However, certain quarters harbored a dissenting view and maintained that intelligence was a fixed property, the implication lending credence to the notion that a nation with superior intelligence could be segmented and developed with specific testing techniques.
Robert Yerkes was one of those convinced that with intelligence being a measurable constant, intelligence tests could be executed and quantified like an exact science. It is to be recalled that during this period psychology was considered to be a mere pseudoscience, and Yerkes was determined to find a way in which he could bring credibility to his craft. He wanted to have psychology recognized as 'hard' science and believed that using a 'scientific' approach to mental testing looked like a promising route to achieve this. (Gould, 1982) He was under the impression that rigorous, statistic-based tests would uplift the overall image of psychology within the scientific community.
The advent of the First World War gave him the perfect opportunity to showcase the "hard" techniques of mental testing, and thus present to everyone that psychology was indeed a creditable science. In 1917, Yerkes was the president of the American Psychology Association, and under their auspices he spearheaded what was to become one of the biggest intelligence tests in history.
Faced with the daunting task of gauging the capabilities of more than 1.75 million new recruits, the United States Army handed over the reins to Yerkes and his team from the APA. He devised three types of tests for the recruits. The first was an alpha test, which was a written exam for those who were literate. According to Sticht & Armstrong (2003), it had eight parts, including analogies, filling in the missing number, and unscrambling a sentence. The beta test was a seven-part pictorial test for those who were illiterate. Test components included a picture completion test, and numbering tasks among others. The third test was an individual examination, and this was administered to those who had failed the beta It is pertinent to note that the Alpha and Beta tests could be applicable to big groups, and in most cases took no more than an hour.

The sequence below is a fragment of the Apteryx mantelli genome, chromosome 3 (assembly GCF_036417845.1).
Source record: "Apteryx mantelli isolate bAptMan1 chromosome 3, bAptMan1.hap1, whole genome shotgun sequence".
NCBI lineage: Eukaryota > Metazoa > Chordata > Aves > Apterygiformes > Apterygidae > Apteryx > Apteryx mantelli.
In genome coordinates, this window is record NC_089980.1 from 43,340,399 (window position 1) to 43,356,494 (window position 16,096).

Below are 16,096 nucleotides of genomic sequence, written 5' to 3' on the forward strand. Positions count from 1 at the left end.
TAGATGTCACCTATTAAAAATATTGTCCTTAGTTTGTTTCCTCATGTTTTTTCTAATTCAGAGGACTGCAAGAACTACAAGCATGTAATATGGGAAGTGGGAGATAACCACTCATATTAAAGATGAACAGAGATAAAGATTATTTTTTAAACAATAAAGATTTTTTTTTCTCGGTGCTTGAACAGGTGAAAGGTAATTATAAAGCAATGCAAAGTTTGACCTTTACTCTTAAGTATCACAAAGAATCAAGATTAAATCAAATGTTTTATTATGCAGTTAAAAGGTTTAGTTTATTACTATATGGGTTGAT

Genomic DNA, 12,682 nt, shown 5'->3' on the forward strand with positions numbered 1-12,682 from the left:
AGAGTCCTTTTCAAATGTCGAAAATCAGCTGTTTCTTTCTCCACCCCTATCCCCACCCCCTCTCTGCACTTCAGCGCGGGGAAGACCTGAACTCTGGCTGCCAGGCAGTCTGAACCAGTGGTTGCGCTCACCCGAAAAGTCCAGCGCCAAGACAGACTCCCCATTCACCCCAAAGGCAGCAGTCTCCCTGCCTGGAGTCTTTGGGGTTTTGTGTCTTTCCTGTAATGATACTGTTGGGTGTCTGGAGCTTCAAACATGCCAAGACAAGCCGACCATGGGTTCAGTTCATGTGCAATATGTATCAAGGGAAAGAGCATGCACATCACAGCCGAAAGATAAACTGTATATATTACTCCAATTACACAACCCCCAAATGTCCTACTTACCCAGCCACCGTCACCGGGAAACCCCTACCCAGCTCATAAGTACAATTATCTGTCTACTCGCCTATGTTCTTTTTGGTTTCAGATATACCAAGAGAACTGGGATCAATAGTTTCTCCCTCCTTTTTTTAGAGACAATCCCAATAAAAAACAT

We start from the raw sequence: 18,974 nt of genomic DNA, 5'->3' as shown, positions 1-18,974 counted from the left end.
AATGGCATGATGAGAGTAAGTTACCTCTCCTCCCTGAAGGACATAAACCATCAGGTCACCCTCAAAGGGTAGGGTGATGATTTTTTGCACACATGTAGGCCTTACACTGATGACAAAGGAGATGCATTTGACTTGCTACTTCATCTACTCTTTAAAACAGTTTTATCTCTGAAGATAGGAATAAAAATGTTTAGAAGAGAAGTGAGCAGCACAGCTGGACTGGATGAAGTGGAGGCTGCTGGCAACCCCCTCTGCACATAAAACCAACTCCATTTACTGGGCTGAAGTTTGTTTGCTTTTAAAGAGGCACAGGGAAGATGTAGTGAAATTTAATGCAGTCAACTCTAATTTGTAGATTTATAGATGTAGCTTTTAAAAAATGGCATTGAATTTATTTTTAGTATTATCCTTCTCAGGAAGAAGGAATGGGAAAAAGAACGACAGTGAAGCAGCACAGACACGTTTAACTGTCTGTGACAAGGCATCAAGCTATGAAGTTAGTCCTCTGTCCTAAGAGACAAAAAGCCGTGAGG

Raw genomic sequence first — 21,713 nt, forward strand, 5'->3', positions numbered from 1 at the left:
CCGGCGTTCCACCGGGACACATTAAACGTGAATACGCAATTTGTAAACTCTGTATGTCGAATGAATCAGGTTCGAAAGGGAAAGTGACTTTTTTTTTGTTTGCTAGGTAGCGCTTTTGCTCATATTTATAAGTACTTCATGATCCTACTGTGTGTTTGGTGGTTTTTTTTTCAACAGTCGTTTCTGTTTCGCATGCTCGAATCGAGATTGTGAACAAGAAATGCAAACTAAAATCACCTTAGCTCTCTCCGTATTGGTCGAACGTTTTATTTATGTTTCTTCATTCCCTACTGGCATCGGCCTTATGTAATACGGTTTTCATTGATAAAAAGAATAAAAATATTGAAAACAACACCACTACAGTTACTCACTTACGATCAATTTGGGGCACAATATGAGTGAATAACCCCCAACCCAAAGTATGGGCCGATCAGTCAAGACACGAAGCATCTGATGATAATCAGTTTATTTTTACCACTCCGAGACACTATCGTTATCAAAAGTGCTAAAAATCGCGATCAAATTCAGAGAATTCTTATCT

In analyzing his findings, Yerkes insisted that the tests administered were an accurate barometer of what he had termed "native intellectual ability", or innate intelligence that was unaffected by culture and educational opportunities (Gould, 1982) The tests would go on to generate a significant amount of interest in the country, and with that Yerkes had achieved his long-standing goal of making psychology a credible, "hard" science.
In retrospect, the beta and alpha tests promulgated by Yerkes were inherently flawed in so many aspects. Its findings reflected that the average mental age of a white American adult was 13, which if equated in contemporary terms would make them the equivalent of a semi-retarded person. The average mental age of a black American adult was 10, and the scores of immigrants were comparably low. The hypothesis here being, the darker the skin of the person, the less "intelligent" he would be.
These findings and the methodologies implemented are now found to be both ethically and scientifically wanting. While it had been